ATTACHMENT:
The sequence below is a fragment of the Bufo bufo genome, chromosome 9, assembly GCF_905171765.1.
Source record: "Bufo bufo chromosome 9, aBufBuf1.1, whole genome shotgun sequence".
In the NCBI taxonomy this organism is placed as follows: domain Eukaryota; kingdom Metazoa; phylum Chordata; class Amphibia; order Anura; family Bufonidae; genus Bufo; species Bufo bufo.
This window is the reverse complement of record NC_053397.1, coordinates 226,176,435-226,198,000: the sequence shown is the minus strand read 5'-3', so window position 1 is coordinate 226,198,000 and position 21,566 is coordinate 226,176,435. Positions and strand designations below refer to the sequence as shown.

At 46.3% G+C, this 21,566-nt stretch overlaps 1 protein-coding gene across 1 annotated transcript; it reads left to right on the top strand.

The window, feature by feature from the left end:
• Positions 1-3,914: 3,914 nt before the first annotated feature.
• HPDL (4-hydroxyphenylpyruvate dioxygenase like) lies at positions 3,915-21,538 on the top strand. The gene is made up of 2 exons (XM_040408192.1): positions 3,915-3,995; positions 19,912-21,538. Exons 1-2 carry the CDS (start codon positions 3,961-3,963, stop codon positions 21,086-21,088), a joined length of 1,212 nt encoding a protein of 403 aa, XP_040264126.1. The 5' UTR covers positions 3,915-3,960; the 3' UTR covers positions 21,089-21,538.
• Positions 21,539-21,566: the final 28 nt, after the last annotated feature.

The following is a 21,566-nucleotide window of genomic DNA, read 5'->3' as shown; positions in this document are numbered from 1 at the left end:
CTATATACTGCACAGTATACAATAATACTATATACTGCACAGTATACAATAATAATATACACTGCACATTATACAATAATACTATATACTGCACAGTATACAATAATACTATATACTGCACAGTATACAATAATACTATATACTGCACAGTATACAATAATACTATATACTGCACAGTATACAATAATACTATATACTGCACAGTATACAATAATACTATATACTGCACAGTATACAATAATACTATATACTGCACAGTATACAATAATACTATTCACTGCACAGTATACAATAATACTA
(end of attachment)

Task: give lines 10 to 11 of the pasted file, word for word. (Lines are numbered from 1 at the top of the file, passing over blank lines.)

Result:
The following is a 21,566-nucleotide window of genomic DNA, read 5'->3' as shown; positions in this document are numbered from 1 at the left end:
CTATATACTGCACAGTATACAATAATACTATATACTGCACAGTATACAATAATAATATACACTGCACATTATACAATAATACTATATACTGCACAGTATACAATAATACTATATACTGCACAGTATACAATAATACTATATACTGCACAGTATACAATAATACTATATACTGCACAGTATACAATAATACTATATACTGCACAGTATACAATAATACTATATACTGCACAGTATACAATAATACTATATACTGCACAGTATACAATAATACTATTCACTGCACAGTATACAATAATACTA